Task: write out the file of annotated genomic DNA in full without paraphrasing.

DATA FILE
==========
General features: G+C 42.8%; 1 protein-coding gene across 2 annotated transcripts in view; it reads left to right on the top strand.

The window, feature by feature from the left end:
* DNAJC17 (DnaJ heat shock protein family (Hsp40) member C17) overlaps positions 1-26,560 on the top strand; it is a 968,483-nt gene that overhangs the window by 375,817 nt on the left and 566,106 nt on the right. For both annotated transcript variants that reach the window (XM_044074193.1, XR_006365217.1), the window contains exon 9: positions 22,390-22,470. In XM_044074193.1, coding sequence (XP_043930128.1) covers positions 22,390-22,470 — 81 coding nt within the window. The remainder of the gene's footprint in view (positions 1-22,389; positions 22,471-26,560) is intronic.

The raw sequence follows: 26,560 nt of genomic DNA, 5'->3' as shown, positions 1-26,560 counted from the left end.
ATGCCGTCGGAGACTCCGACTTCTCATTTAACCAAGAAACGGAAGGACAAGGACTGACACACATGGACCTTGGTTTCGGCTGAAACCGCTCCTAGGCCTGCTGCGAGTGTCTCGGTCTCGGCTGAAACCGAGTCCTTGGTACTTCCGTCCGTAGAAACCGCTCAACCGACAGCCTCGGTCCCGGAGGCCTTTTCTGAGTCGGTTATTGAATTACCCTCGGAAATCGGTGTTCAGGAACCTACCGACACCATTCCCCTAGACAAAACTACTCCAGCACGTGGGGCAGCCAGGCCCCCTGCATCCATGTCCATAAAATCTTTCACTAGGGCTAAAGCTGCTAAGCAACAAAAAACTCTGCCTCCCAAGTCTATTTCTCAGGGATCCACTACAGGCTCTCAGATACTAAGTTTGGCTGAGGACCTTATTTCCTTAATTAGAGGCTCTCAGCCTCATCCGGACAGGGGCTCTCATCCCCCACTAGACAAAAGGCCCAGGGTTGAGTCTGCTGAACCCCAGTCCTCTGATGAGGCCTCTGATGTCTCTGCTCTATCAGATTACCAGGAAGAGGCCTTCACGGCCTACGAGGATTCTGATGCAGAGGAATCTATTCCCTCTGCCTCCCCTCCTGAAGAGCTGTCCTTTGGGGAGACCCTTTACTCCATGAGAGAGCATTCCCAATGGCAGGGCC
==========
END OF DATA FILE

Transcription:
General features: G+C 42.8%; 1 protein-coding gene across 2 annotated transcripts in view; it reads left to right on the top strand.

The window, feature by feature from the left end:
* DNAJC17 (DnaJ heat shock protein family (Hsp40) member C17) overlaps positions 1-26,560 on the top strand; it is a 968,483-nt gene that overhangs the window by 375,817 nt on the left and 566,106 nt on the right. For both annotated transcript variants that reach the window (XM_044074193.1, XR_006365217.1), the window contains exon 9: positions 22,390-22,470. In XM_044074193.1, coding sequence (XP_043930128.1) covers positions 22,390-22,470 — 81 coding nt within the window. The remainder of the gene's footprint in view (positions 1-22,389; positions 22,471-26,560) is intronic.

The raw sequence follows: 26,560 nt of genomic DNA, 5'->3' as shown, positions 1-26,560 counted from the left end.
ATGCCGTCGGAGACTCCGACTTCTCATTTAACCAAGAAACGGAAGGACAAGGACTGACACACATGGACCTTGGTTTCGGCTGAAACCGCTCCTAGGCCTGCTGCGAGTGTCTCGGTCTCGGCTGAAACCGAGTCCTTGGTACTTCCGTCCGTAGAAACCGCTCAACCGACAGCCTCGGTCCCGGAGGCCTTTTCTGAGTCGGTTATTGAATTACCCTCGGAAATCGGTGTTCAGGAACCTACCGACACCATTCCCCTAGACAAAACTACTCCAGCACGTGGGGCAGCCAGGCCCCCTGCATCCATGTCCATAAAATCTTTCACTAGGGCTAAAGCTGCTAAGCAACAAAAAACTCTGCCTCCCAAGTCTATTTCTCAGGGATCCACTACAGGCTCTCAGATACTAAGTTTGGCTGAGGACCTTATTTCCTTAATTAGAGGCTCTCAGCCTCATCCGGACAGGGGCTCTCATCCCCCACTAGACAAAAGGCCCAGGGTTGAGTCTGCTGAACCCCAGTCCTCTGATGAGGCCTCTGATGTCTCTGCTCTATCAGATTACCAGGAAGAGGCCTTCACGGCCTACGAGGATTCTGATGCAGAGGAATCTATTCCCTCTGCCTCCCCTCCTGAAGAGCTGTCCTTTGGGGAGACCCTTTACTCCATGAGAGAGCATTCCCAATGGCAGGGCC